Medical insurers are waging a battle for your premiums.

New Zealand health insurers are offering cheap policies designed to tempt young people - but there are concerns that they may not be cost-effective in the long run.

New insurer nib and Southern Cross now offer policies that cover part of the cost of things such as GP visits and dentist checks - but not major health costs such as surgery.

Prices start from $4.95 a week, or about $260 a year, for nib's Basic EveryDay package, which pays 60 per cent of the cost of glasses, contact lenses, dental care, physiotherapy and GP consultations. People can claim a maximum of $950 a year.

The policies have been promoted heavily in advertisements fronted by league convert Benji Marshall. About 75 per cent of people aged 20 to 39 don't have health insurance.


A competing package from Southern Cross, Health Essentials, pays 75 per cent of GP, dental, optometrist, physio, dietician, acupuncture and osteopath costs, for $1 a day for those aged under 35 and $1.50 for anyone older.

Chief executive Peter Tynan said it was designed to appeal to young people who would not normally think about getting health insurance.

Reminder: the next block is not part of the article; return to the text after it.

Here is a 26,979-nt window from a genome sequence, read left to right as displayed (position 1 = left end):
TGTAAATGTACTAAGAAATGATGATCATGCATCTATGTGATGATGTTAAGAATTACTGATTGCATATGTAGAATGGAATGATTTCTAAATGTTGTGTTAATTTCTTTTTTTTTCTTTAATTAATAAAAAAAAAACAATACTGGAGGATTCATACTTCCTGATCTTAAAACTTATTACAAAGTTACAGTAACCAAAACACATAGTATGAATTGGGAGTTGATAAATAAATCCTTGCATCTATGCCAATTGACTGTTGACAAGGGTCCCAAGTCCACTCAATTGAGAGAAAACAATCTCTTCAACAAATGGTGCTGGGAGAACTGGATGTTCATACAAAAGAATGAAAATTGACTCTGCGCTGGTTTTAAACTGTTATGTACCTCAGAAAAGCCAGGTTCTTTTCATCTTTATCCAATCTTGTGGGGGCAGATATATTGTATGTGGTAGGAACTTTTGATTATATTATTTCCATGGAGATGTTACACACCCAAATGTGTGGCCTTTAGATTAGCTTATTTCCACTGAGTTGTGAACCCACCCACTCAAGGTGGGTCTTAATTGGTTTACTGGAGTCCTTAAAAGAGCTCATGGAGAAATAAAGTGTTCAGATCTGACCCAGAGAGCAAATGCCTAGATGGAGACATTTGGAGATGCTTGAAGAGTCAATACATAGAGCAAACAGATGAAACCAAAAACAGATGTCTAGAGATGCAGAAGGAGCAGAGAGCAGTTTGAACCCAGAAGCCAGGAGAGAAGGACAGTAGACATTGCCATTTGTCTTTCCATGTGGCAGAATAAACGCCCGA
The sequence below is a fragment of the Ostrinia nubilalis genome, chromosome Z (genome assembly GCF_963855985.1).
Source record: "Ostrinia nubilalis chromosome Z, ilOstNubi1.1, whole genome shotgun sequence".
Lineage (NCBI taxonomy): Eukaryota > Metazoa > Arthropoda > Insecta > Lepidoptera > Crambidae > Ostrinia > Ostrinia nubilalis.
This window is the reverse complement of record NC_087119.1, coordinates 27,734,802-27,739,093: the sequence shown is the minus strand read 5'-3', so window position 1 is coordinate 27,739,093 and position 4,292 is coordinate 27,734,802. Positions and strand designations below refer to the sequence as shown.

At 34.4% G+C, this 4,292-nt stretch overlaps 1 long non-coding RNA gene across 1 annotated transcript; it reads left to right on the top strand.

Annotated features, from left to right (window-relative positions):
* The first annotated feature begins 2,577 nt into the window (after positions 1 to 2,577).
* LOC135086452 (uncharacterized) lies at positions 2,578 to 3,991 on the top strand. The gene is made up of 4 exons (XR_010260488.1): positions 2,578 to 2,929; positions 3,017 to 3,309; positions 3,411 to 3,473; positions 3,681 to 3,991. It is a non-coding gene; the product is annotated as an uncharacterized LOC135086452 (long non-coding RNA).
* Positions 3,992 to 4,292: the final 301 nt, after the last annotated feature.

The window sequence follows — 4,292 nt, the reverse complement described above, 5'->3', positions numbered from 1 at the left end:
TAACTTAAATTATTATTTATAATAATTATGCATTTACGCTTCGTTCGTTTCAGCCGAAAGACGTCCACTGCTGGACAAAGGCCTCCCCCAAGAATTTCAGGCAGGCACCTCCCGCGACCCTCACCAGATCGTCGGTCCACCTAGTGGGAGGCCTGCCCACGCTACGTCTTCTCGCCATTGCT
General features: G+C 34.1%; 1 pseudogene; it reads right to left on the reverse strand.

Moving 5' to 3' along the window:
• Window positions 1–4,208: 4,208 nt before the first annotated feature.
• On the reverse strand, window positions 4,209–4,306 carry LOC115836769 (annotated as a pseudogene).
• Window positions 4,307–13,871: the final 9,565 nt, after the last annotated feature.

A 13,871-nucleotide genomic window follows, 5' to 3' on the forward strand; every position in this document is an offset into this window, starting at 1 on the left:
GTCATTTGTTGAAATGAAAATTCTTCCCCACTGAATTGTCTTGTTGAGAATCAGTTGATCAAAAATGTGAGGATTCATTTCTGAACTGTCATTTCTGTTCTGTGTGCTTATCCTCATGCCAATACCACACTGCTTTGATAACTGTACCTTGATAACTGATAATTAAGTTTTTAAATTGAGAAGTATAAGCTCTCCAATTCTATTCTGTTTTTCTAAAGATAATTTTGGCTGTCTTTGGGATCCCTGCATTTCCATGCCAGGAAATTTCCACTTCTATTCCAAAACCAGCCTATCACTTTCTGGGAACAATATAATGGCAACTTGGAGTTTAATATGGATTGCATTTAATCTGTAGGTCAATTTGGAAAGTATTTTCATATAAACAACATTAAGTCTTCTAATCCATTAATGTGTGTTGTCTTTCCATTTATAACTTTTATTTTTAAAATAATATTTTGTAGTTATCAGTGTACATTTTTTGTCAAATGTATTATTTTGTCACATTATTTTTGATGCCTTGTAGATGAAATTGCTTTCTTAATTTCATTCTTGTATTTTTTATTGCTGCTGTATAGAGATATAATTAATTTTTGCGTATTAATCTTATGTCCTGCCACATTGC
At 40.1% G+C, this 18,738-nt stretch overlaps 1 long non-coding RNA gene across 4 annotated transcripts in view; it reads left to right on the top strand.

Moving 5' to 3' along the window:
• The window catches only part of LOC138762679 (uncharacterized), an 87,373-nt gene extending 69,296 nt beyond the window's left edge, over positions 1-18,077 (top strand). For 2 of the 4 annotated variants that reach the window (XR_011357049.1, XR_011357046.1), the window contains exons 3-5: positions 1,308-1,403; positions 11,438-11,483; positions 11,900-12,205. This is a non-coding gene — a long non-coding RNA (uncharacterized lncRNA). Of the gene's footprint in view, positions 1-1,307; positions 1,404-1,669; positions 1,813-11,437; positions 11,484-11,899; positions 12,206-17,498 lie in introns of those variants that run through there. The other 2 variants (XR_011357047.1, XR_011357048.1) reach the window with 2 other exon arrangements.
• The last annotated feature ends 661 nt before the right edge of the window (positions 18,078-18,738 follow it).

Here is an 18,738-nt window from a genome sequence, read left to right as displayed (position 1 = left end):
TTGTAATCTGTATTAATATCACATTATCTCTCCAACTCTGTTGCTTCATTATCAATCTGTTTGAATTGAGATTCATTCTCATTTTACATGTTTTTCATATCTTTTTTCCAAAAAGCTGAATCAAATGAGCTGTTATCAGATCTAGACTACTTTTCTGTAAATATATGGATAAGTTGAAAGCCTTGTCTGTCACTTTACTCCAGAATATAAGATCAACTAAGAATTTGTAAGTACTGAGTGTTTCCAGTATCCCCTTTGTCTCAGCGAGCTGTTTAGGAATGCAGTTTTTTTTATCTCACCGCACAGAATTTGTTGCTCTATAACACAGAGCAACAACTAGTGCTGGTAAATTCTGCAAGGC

They would be particularly interested in things such as physiotherapy and osteopath cover, he said.

For a 30-year-old woman, nib's Ultimate Health package costs about twice as much as the Basic EveryDay offer, but covers up to $300,000-a-year in surgery and $200,000 in medical cover.

Insurance industry analyst Russell Hutchinson said the cheap policies were a good option for people who were worried about their budgets.

"If you're worried about $60 for the GP, it's easier if it's only $40."

He said health insurance policies used to cover things such as GPs as well as surgical costs but, over time, the full plans had become the most expensive on the market.

"This is getting back to offering some cheap health cover. But nib and Southern Cross will need to work hard to move clients from very basic cover to more comprehensive cover, before the client's health means it's too expensive or no longer possible," Hutchinson said.


Tynan said 1500 Southern Cross customers upgraded their policy every month.

He said it was common for customers to start on a basic policy, upgrade and then downgrade again when it became more expensive. And having something was better than having no cover at all.

There are now 60,000 fewer people with health insurance than there were in December 2008.

The December 2013 quarter reported the first quarterly increase in the number of insured since 2009.

For that quarter, health insurers paid out $242 million in claims, up 5.2 per cent on the December 2012 quarter.

Claims paid for the 12 months ending December 31 last year were $943 million, up 7.7 per cent on the year before.